Should I See a Nutritionist?

“I just started a plant-based diet. Should I see a Nutritionist?” — Matt B.

Natalie Rizzo, a Registered Dietician, and advisor to The Beet, who helps clients run marathons and live healthy, energetic, active lives on a plant-based diet, answers this and other reader questions. Submit them to [email protected]

Natalie Rizzo: In short, absolutely! (And I’m not just saying that because I’m biased.) Although meeting with a nutrition professional may not be something you’ve done in the past or even something that’s been on your radar, doing so can revolutionize your relationship with food. And I’ve heard all the arguments against it–“it’s too expensive” or “it’s time-consuming” or “they are going to put me on a boring healthy diet”. The money and time are worth it, and the right nutrition professional will not force you to eat in a way that doesn’t make you feel comfortable.

How do I find the right nutritionist?

NR: Although the term “Nutritionist” is universally used to describe those who work with people to help them eat a healthy diet, it’s a bit more complicated than that. The title “Nutritionist” isn’t actually regulated, so anyone who has an interest in food and nutrition can call themselves a “Nutritionist”. On the other hand, a “Registered Dietitian (RD)” or “Registered Dietitian Nutritionist (RDN)”—the two terms are used interchangeably–is a credential nutrition professional. An RD completes academic and supervised practice requirements, successfully passes a certification exam, and maintains continuing education credits.

When looking for a nutrition professional to help with your plant-based diet, seek out a Registered Dietitian that specializes in plant-based diets. You can find one through the Academy of Nutrition and Dietetics, ask your health care provider for a recommendation or use Google or social media to find one in your area.

How can an RD help with my plant-based diet?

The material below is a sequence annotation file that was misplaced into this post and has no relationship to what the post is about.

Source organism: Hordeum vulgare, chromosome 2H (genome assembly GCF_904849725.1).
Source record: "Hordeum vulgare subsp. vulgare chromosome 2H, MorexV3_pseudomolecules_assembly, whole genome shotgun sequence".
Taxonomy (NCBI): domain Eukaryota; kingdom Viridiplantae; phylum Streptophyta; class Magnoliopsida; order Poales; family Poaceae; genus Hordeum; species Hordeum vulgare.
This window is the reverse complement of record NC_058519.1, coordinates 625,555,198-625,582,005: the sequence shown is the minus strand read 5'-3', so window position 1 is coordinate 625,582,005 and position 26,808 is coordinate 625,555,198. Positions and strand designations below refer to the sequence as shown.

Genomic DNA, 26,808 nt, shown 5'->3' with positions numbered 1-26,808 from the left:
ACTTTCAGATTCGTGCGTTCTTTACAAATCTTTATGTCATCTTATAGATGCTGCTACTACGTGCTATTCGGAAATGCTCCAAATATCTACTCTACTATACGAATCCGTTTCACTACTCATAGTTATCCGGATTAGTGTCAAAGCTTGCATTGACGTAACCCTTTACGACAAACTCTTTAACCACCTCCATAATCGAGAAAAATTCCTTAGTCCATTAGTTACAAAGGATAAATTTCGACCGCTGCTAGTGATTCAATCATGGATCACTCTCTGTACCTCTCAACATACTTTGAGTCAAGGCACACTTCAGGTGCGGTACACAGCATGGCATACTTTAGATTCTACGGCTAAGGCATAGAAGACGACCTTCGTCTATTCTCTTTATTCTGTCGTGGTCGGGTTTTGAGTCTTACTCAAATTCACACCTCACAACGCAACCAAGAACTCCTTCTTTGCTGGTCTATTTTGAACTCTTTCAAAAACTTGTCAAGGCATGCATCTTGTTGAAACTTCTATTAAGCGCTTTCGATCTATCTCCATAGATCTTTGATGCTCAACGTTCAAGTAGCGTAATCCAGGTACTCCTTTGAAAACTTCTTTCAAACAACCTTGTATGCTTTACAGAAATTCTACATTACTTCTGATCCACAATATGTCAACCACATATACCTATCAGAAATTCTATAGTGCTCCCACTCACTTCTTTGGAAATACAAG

NR: Although eating only plants seems like a super healthy choice, there are certain nutritional aspects that you need to pay attention to. The obvious element is making sure you get enough protein, but there are other things, like not eating too much processed junk, making sure you get enough iron and Vitamin B12, and ensuring that you eat enough overall calories. Let’s break down those reasons and chat through how an RD can help:

  • Eat enough protein. It’s entirely possible to get plenty of protein on a plant-based diet, but it takes planning and forethought. Maybe you’re not sure what foods even have protein or you don’t know how much to eat at each meal. A nutrition professional can work with you to create a meal plan that works within your existing diet and lifestyle. They will help you find ways to incorporate protein at every meal and look for plant-based protein sources when you’re eating out.
  • Avoid processed food. When transitioning to a plant-based diet, it’s easy to rely on foods that you already know are vegan, like French fries, tortilla chips, bread, and candy. But no one can or should live on processed junk. While these foods are perfectly fine to have in moderation, depending on comfort food isn’t the way to build a healthy diet. A Registered Dietitian will work with you to help you replace the processed foods in your diet with healthier alternatives. But don’t worry, they won’t cut you off entirely!
  • Get enough of the important micronutrients. There are certain nutrients that are more prevalent in meat, but that doesn’t mean you can’t get them on a plant-based diet. For instance, iron and Vitamin B12 are more abundant in animal foods, and Vitamin D is lacking in almost everyone’s diet. Registered Dietitians are trained to be able to read labs, meaning that they can look at blood markers and advise you to eat enough of certain vitamins and minerals. If you do become deficient, a Registered Dietitian is an important part of the healthcare team to treat the deficiency.
  • Consume enough calories. Although losing weight sounds great, unintentionally shedding pounds can be a sign of malnourishment. If you transitioned to a plant-based diet to lose weight, a Registered Dietitian can make sure you do so in a healthy way. Severely depriving yourself of calories is never the answer!

Hopefully, you’re convinced that a nutrition professional can really play a part in putting you on the right plant-based eating track. If you’re still on the fence, call your insurance company and ask them if they cover visits with a Registered Dietitian. Many people are surprised to find that a meeting with an RD is covered by health insurance!

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